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Rob Jenkins - Halloween important for adults, too

A lot of people have the wrong idea about Halloween: they seem to think it's mostly for kids. The truth is, it's as big a holiday for adults as Super Bowl Sunday or the "American Idol" finals.

Some adults love Halloween because it gives them a chance to dress up in bizarre outfits. The fact that many of them dress up in bizarre outfits all the time, for no apparent reason, should not detract from the truthfulness of this statement.

Personally, I've never been one of those adults who wear costumes on Halloween, for a couple of reasons. First, wigs, make-up, and artificial appendages make my skin crawl, and secondly, I don't live in my parents' basement and spend all my spare time playing "World of Warcraft."

Certainly, I support the Constitutional right of biological adults everywhere to show up for work on Halloween in full costumery, if that's what they want to do. Just allow me one minor observation on behalf of the non-emo segment of the population: we find it very disturbing to walk into Wal-Mart and be waited on by Elvira.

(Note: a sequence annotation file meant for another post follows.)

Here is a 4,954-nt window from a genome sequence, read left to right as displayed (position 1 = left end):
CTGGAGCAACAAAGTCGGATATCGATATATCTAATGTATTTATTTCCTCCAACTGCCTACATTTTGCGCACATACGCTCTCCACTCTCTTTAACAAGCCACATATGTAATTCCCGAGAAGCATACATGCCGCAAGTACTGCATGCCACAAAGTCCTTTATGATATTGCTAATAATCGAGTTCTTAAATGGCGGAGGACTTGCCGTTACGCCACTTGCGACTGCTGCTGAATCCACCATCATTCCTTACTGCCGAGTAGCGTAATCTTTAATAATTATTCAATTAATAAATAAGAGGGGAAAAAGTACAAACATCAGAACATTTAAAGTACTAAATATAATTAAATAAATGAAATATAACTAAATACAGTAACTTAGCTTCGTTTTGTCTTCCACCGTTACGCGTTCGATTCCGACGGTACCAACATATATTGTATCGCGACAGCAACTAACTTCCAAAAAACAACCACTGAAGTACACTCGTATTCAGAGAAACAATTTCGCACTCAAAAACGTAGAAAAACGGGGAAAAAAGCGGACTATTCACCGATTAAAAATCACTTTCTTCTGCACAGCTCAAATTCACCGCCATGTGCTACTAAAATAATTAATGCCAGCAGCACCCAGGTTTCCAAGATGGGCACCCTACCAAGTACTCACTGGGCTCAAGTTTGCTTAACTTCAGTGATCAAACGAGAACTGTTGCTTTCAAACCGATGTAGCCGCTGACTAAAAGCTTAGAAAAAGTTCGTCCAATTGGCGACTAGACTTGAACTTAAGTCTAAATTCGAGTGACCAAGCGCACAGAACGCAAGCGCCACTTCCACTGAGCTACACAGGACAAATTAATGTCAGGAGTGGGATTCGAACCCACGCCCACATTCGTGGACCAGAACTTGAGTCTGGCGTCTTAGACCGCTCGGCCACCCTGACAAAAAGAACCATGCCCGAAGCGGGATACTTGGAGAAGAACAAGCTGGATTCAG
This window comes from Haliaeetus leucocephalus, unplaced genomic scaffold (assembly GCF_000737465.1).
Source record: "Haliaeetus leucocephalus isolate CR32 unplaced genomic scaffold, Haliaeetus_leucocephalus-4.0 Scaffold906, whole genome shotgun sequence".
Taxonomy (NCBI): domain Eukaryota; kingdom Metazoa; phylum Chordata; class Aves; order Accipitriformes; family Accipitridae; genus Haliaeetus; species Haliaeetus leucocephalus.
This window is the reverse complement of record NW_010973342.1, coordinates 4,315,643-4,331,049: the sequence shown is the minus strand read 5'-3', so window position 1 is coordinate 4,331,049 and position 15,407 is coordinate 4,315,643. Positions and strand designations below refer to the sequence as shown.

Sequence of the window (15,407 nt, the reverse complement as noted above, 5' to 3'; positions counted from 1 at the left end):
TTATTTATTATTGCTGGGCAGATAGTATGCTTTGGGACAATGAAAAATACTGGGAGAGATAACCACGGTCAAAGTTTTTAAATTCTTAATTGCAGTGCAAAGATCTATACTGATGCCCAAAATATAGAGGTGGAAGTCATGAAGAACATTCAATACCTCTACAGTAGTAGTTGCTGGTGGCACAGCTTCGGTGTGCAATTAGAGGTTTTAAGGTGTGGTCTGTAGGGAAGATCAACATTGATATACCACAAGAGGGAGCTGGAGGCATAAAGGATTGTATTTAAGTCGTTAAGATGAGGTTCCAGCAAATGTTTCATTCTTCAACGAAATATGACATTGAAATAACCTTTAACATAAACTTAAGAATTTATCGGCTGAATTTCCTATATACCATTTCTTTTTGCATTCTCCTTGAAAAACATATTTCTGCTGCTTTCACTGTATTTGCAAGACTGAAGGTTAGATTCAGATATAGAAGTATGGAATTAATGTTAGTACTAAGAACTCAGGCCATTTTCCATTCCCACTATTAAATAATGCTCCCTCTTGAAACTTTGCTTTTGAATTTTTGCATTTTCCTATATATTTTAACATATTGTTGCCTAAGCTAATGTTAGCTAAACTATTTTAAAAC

Another type of adult who takes Halloween perhaps a wee bit too seriously is the excessive house-decorator. You know the guy I'm talking about. From about the second week of October on, his garage door is festooned with ghoulish cardboard cut-outs, his lawn strewn with Styrofoam tombstones, his shrubs draped in fake spider webs.

About the best thing you can say about this guy is that he doesn't have any skeletons in his closet. They're all out in the front yard, hanging from the trees.

Then there are those adults who view Halloween purely as an opportunity to advance their own particular social, religious, or political agendas. These are the folks who, instead of handing out candy, instead present trick-or-treaters with religious tracts or pamphlets decrying pagan holidays.

This category also includes the health nuts, whose sworn Holloween-night mission is to make sure kids receive something in their bags that isn't filled with sugar, chemicals, and transfats - something like apples or yogurt or tofu.

It's worth noting that the tract-hander-outers and healthy-snack purveyors rarely spend much energy decorating their homes. Instead, they rely on the neighborhood children to do that for them later, after they've gone to bed.

The final category of adults who probably enjoy Halloween more than they should are those for whom children are merely chattel, driven from house to house solely to collect an ample supply of candy - for their parents. I'm proud to count myself among this group.

Recently I saw a news story about the types of candy kids don't like to receive on Halloween. I thought, "Who cares?" The real question should be, what kind of candy do their parents like?

For the record, that would be Tootsie Rolls, mini-Snickers, and candy corn.